Getting freaky in the sheets is different for everyone. But one thing is for sure - we are all constantly bombarded with the idea that we aren’t doing it enough. But what if that pressure is coming from inside the relationship? What if getting in sync just isn't happening?
It’s pretty normal to have mismatched libidos when you have a long-term partner or partners - and, despite what you may hear, it’s not as simple as “women aren’t as horny as men”. That concept is actually quite damaging and dangerous - it pressures men to be hypersexual and shames women for the same thing. Sometimes, we can be perfectly happy with the amount of sex we’re having, but we feel an outside pressure that we should be doing it more, because that’s what “healthy” or “happy” couples do.
There’s a big difference between how much sex you actually want, how much sex you’re having, and how much sex you’d like to be having. It might be that you don’t get aroused very often, but that you want to be having more sex. There are lots of reasons why having frequent sex is good for you and for your relationship - it releases endorphins and chemicals that build a bond between you and your partner; it is a natural stress reliever, pain killer, mood enhancer and anxiety buster; it helps you sleep better; it can be good exercise; and it’s fun. But we need to encourage the idea that the amount of sex that you should be having is the amount of sex you want to be having. We’re not here to tell you how many times a week or month or year is “best” for you or “normal” because everyone is different. Plus, there are plenty of things that affect your libido that you have no control over: medication, menopause, pregnancy, alcohol, stress, age and hormones all have effects on your sex drive.
If there is an issue of mismatched libidos in your relationship, there are lots of things to look at. First of all - are you both enjoying sex to the fullest extent possible? When you do have sex, do you have an orgasm? Does it last as long as you want it to? The better the sex is that you have, the more you’re going to want to do it more. So maybe, if one person in the relationship is wanting more sex than the other, it might be because they’re enjoying it more, or their needs are being met more frequently.
Have you tried experimenting? Or do you always have sex in the same way? Adding experimentation, games and exploration into your sex life could open up avenues to worlds of pleasure you never knew you could experience. It might also transpire that the kind of things that you enjoy doing might not be “full” sex, i.e. you might really enjoy sexting, or mutual masturbation, or a little light BDSM or some foot play. We are obsessed with a heteronormative idea that sex, no matter which genders are involved, has to involve some kind of penetration to “be” sex, but that’s nonsense. Sex is whatever you want it to be.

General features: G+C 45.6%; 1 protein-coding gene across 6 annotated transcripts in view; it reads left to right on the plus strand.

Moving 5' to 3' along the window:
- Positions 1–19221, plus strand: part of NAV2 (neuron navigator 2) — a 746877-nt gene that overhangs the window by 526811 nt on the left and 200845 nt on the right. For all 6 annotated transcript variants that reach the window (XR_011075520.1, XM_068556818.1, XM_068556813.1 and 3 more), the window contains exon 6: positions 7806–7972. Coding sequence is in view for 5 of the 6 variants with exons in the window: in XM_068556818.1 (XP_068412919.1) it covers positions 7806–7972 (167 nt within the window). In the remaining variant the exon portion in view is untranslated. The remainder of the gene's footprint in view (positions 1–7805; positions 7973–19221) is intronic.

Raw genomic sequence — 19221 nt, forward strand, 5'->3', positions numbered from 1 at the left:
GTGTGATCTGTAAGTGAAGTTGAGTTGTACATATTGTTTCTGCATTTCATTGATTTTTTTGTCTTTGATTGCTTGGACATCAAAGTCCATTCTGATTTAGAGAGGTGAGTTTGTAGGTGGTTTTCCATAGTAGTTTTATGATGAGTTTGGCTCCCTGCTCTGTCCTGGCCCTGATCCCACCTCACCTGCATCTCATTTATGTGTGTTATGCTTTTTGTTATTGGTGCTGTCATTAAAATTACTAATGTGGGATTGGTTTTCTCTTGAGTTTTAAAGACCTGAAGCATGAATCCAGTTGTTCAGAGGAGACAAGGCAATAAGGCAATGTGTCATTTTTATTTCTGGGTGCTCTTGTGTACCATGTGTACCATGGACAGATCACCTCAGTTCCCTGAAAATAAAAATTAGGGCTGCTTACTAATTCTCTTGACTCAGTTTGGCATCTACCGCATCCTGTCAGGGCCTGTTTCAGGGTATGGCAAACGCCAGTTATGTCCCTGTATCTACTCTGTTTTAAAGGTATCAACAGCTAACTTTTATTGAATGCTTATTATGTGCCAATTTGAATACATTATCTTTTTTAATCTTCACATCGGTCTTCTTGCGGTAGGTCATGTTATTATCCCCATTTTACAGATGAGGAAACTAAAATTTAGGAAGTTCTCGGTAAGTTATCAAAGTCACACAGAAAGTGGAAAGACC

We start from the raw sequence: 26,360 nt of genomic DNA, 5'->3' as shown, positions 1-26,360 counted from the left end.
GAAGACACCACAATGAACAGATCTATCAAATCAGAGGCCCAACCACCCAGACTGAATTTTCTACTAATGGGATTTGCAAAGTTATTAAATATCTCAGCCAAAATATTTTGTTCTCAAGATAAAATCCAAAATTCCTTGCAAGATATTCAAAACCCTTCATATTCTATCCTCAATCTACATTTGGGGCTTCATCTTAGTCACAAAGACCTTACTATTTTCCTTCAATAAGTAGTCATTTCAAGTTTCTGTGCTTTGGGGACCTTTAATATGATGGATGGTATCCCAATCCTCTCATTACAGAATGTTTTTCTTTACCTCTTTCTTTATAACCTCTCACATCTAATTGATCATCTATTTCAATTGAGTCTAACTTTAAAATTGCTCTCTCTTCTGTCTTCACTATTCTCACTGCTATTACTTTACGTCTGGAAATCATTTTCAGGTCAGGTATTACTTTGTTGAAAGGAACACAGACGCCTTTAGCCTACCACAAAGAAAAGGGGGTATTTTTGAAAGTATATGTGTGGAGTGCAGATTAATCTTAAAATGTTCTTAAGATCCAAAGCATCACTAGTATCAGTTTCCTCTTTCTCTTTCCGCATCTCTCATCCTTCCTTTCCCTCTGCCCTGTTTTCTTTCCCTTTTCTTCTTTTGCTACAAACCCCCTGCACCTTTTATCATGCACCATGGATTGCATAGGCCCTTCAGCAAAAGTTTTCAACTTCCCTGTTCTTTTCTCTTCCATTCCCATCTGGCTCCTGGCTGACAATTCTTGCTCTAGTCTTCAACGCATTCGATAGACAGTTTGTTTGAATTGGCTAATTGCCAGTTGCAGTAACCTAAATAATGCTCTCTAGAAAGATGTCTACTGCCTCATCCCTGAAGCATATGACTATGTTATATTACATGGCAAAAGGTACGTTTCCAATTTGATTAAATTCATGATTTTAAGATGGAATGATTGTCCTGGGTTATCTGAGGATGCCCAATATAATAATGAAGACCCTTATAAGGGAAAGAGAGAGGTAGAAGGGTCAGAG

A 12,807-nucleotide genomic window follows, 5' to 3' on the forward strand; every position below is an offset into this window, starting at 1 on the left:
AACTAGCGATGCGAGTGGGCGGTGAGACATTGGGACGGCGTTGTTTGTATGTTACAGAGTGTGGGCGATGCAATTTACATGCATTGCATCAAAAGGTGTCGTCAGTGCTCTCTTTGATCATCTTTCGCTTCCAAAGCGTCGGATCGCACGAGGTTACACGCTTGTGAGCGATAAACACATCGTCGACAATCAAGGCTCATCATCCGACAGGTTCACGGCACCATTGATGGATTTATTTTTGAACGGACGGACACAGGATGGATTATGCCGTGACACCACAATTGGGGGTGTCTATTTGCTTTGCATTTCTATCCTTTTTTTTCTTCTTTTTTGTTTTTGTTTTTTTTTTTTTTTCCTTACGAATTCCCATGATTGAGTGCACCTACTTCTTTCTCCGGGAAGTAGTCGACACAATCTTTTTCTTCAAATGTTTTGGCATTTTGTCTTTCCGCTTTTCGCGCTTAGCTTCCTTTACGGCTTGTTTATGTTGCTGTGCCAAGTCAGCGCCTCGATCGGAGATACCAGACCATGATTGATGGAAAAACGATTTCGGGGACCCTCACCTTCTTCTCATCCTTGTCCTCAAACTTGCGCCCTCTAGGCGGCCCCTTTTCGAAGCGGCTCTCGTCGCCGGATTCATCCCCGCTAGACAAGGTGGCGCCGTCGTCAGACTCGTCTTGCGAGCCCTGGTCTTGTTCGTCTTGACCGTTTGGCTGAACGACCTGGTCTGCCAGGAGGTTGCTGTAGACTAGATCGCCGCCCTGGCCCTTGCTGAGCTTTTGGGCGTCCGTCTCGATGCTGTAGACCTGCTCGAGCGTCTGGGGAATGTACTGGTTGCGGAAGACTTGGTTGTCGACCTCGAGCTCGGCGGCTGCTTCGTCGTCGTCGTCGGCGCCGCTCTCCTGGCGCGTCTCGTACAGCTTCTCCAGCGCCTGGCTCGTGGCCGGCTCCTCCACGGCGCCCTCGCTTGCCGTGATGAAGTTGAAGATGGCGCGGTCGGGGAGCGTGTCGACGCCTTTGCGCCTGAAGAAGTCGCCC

Are you having sex or sexual relationships at the same time of day? Maybe after work is just never going to be a good time for you because you’re tired or you have other things you’d rather be doing. Or maybe you schedule date nights or holidays and then the pressure that you should be having sex kills the vibe of actually wanting to have sex. Does your partner constantly ask for it and you find yourself saying no? Or are you always asking for it, and then being rejected, and feeling miserable about being turned down? Try and understand how this situation makes you feel. Unwanted? Pressured? Guilty? Maybe you can try doing sensual things together that aren’t a lead up to sex. Find a way to be intimate with each other, without the pressure of having to have sex. Take a bath or shower together, and explicitly state that it isn’t a way to get in each others pants but rather to find intimacy and closeness. Chances are you both know that there is a mismatch in your libidos - and approaching the subject can feel difficult. Communication really is key here though.
If you’ve really noticed a drop in your libido, or your partner has, there are lots of things you can do to raise it again. We have a whole section on our app that is designed specifically for this - with habit builders, practical exercises, theory and science, all in audio files that you can listen to on your commute or at home. Boosting your libido is not as simple as taking a pill, even though some may like to sell this as a miracle cure. Studies show that actually, these pills are only slightly more effective than a placebo.
But finally, if you are happy with the amount of sex you are having, you should never have sex because you feel like you should. This can lead to resentment, and if you’re forcing yourself to have sex, most likely it isn’t going to be that fun or pleasurable.